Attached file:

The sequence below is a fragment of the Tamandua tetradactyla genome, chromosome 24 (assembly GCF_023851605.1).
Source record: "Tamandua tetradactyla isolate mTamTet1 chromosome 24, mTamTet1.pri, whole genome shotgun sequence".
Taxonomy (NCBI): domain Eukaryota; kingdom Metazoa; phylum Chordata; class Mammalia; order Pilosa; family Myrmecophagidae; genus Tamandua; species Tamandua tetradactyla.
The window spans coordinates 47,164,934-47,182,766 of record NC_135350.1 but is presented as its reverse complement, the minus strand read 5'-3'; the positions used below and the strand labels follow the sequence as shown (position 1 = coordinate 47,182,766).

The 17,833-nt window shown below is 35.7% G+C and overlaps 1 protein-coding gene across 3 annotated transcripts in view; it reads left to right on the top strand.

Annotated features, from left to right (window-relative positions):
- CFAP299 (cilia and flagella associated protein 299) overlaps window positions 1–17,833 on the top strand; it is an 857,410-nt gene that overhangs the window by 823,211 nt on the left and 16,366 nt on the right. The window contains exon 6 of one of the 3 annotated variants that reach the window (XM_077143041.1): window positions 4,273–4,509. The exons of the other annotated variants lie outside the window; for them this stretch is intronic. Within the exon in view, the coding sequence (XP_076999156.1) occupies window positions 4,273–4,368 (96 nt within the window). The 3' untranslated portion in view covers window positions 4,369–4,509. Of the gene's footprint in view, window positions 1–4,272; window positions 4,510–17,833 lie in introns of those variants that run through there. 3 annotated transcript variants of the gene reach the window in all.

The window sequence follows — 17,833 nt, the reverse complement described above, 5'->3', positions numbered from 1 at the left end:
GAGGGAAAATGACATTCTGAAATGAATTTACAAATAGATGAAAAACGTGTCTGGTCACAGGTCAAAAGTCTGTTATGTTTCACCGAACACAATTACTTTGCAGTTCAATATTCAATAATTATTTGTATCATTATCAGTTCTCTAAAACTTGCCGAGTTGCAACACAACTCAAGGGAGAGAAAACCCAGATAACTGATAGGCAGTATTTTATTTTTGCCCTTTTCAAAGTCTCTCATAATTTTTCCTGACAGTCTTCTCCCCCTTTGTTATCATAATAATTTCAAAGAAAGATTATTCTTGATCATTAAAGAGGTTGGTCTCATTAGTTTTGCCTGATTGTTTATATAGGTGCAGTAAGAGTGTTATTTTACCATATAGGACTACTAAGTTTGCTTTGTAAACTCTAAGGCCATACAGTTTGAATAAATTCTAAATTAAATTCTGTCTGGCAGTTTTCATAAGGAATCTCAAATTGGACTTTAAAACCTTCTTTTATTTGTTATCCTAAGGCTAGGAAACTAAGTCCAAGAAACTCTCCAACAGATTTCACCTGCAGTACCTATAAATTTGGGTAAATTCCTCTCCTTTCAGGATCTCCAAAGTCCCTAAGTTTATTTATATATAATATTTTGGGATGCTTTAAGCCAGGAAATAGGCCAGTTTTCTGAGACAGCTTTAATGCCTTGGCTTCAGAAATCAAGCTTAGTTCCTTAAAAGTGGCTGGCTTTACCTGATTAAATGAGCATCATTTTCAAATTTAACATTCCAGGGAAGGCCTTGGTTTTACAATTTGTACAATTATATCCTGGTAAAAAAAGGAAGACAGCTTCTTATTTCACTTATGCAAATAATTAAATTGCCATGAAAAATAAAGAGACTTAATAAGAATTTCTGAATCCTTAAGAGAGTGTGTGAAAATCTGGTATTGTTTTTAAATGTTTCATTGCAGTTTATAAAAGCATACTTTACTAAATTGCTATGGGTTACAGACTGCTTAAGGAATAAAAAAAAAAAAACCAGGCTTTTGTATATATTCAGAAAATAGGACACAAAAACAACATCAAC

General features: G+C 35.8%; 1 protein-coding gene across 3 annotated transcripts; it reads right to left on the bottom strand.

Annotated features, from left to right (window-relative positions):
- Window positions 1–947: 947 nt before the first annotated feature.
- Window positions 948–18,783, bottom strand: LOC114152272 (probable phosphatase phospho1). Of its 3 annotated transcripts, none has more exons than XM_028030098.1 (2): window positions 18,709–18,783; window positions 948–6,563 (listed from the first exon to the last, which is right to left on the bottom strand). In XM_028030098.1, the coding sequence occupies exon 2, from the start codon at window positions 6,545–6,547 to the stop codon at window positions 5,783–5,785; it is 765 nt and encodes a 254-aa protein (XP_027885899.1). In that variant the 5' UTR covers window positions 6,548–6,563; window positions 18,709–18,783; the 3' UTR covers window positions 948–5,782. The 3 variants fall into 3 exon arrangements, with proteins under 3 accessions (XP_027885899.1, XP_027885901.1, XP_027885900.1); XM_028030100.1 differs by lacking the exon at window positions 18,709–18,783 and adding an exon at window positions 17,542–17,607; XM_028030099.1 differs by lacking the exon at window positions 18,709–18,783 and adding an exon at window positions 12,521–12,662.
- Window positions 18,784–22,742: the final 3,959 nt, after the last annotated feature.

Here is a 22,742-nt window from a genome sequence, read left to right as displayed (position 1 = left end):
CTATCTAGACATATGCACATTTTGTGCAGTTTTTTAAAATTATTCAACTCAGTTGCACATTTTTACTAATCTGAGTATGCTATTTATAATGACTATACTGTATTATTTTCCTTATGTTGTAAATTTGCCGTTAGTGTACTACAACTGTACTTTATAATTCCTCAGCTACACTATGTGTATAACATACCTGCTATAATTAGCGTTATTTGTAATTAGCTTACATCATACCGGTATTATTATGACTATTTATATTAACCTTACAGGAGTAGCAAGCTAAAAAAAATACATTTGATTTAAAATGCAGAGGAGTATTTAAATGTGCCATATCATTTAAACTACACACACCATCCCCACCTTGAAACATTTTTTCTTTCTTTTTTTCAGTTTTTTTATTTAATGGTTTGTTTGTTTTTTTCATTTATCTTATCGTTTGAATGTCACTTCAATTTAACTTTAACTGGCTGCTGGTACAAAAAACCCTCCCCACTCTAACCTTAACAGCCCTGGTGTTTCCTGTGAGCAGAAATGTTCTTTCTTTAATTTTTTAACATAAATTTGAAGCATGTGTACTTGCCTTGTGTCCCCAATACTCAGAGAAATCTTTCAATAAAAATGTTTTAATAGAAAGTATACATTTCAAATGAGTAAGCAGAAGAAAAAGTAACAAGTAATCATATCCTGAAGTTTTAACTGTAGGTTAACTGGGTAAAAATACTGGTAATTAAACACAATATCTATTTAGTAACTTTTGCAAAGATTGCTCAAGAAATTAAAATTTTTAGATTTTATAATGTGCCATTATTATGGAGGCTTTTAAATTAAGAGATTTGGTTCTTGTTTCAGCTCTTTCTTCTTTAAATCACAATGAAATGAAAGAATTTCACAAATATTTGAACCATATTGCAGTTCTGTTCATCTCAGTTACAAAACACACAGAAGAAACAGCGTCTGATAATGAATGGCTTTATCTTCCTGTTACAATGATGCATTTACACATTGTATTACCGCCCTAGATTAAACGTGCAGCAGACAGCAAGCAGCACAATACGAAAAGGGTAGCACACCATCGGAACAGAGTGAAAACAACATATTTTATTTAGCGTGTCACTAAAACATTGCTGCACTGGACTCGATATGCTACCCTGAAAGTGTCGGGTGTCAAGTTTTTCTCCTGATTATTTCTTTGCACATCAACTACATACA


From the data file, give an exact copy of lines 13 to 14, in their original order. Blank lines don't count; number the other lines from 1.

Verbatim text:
- Window positions 948–18,783, bottom strand: LOC114152272 (probable phosphatase phospho1). Of its 3 annotated transcripts, none has more exons than XM_028030098.1 (2): window positions 18,709–18,783; window positions 948–6,563 (listed from the first exon to the last, which is right to left on the bottom strand). In XM_028030098.1, the coding sequence occupies exon 2, from the start codon at window positions 6,545–6,547 to the stop codon at window positions 5,783–5,785; it is 765 nt and encodes a 254-aa protein (XP_027885899.1). In that variant the 5' UTR covers window positions 6,548–6,563; window positions 18,709–18,783; the 3' UTR covers window positions 948–5,782. The 3 variants fall into 3 exon arrangements, with proteins under 3 accessions (XP_027885899.1, XP_027885901.1, XP_027885900.1); XM_028030100.1 differs by lacking the exon at window positions 18,709–18,783 and adding an exon at window positions 17,542–17,607; XM_028030099.1 differs by lacking the exon at window positions 18,709–18,783 and adding an exon at window positions 12,521–12,662.
- Window positions 18,784–22,742: the final 3,959 nt, after the last annotated feature.